Intellidex: Policy is ‘ok’, but implementation credibility is shot
Intellidex analyst Peter Attard Montalto said that the speech – in terms of policy at least – was more good than bad.
The positives found in the plan to create jobs (albeit temporary, smaller in scale, and stretched over a longer time) and the wider economic stimulus – particularly around tourism and making it easier for businesspeople to travel to South Africa – were check marks for the economy.
But other aspects of the plan, like the president’s “unrealistic” energy goals, threatened to undermine the recovery goals completely.
“A commitment to ‘achieve sufficient, secure and reliable energy supply within two years’ is completely unachievable, even with the best will in the world and ideal policy – and actually damaged the credibility of the whole speech,” Attard Montalto said.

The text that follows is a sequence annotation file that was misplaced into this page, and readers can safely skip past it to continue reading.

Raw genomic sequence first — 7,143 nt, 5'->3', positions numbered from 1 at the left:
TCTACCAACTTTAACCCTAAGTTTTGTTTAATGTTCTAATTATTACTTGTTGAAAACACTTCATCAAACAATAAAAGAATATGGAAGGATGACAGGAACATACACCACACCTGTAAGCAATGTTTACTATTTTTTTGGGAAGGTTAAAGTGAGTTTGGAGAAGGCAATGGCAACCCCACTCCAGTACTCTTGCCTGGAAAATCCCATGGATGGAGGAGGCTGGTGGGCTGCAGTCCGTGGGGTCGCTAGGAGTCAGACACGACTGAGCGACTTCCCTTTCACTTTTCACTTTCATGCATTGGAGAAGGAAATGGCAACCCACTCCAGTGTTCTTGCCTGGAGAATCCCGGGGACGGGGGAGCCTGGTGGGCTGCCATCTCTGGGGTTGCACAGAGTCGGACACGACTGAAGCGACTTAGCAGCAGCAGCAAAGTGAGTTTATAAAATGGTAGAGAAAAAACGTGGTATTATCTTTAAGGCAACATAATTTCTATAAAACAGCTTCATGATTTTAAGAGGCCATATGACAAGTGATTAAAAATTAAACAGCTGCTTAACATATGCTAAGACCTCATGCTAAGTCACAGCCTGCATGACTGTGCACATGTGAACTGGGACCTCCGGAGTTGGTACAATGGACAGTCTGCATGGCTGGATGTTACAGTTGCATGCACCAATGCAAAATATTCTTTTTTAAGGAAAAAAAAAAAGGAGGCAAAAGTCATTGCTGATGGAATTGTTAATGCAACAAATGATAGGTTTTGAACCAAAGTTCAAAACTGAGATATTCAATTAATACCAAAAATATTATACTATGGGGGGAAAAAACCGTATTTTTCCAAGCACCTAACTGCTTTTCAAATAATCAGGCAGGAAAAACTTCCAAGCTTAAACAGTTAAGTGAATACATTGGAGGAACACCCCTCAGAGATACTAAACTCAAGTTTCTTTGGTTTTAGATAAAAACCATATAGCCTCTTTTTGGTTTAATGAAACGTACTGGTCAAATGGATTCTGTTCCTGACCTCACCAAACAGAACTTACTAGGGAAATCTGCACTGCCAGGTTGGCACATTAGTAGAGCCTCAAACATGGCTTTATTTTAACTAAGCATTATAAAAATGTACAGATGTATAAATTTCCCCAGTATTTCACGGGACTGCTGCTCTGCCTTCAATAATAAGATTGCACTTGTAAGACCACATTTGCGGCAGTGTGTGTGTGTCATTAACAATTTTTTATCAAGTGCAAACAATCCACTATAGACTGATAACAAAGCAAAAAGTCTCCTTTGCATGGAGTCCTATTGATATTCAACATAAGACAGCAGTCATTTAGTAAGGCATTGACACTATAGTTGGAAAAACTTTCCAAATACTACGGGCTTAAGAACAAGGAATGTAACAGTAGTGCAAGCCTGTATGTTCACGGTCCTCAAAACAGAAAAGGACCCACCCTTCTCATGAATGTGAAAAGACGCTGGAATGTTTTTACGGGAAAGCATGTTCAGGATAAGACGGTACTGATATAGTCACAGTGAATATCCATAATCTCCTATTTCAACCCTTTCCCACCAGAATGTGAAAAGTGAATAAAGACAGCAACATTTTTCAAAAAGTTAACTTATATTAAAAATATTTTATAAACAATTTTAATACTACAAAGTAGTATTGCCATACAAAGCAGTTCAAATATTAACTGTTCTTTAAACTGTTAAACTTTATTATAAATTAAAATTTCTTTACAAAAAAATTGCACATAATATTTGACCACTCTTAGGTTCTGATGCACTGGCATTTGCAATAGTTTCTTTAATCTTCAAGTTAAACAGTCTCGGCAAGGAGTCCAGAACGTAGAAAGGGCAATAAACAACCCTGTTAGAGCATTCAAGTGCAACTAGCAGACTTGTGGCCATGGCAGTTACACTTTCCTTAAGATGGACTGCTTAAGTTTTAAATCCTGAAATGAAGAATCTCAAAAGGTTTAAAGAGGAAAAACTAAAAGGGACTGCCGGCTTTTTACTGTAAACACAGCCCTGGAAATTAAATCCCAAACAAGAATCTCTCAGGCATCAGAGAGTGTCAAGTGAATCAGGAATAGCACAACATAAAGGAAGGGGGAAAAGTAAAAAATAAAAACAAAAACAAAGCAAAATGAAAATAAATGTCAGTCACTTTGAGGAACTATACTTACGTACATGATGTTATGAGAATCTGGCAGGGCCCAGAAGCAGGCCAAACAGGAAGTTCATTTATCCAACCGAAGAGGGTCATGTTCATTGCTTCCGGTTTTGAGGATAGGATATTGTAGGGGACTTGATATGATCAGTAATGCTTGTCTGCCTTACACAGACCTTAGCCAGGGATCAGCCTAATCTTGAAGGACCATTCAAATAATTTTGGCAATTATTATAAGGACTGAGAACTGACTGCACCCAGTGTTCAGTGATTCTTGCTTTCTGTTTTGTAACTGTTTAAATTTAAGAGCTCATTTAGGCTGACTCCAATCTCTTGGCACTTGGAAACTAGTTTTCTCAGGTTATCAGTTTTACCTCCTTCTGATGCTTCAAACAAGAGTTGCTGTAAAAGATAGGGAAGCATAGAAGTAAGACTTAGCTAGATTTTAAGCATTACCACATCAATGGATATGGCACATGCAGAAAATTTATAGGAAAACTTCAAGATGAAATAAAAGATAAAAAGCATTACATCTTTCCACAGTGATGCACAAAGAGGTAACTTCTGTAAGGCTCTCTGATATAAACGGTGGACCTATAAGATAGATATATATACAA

The lack of detail on how any of the plans will actually be implemented is a huge negative, and pointed to the ‘same old’ talk coming from government, with no indication that any policy blockages will be removed.
“Overall, the speech missed the bar on what mattered – implementation details,” the analyst said. “Our baseline remains that, simplistically, ‘all reform is happening’ – just without the necessary speed and effectiveness of implementation.”
BLSA: It’s just the starting point
Business Leadership South Africa said that the president’s address did a good job in presenting a ‘concrete plan of action’ for the path to recovery – but it is simply a starting point, and lacks much of the detail that businesses were expecting.
“Much of it can’t be implemented immediately – which is what we need – while it lacks specifics in some areas and is based on unrealistic assumptions in others,” the group said.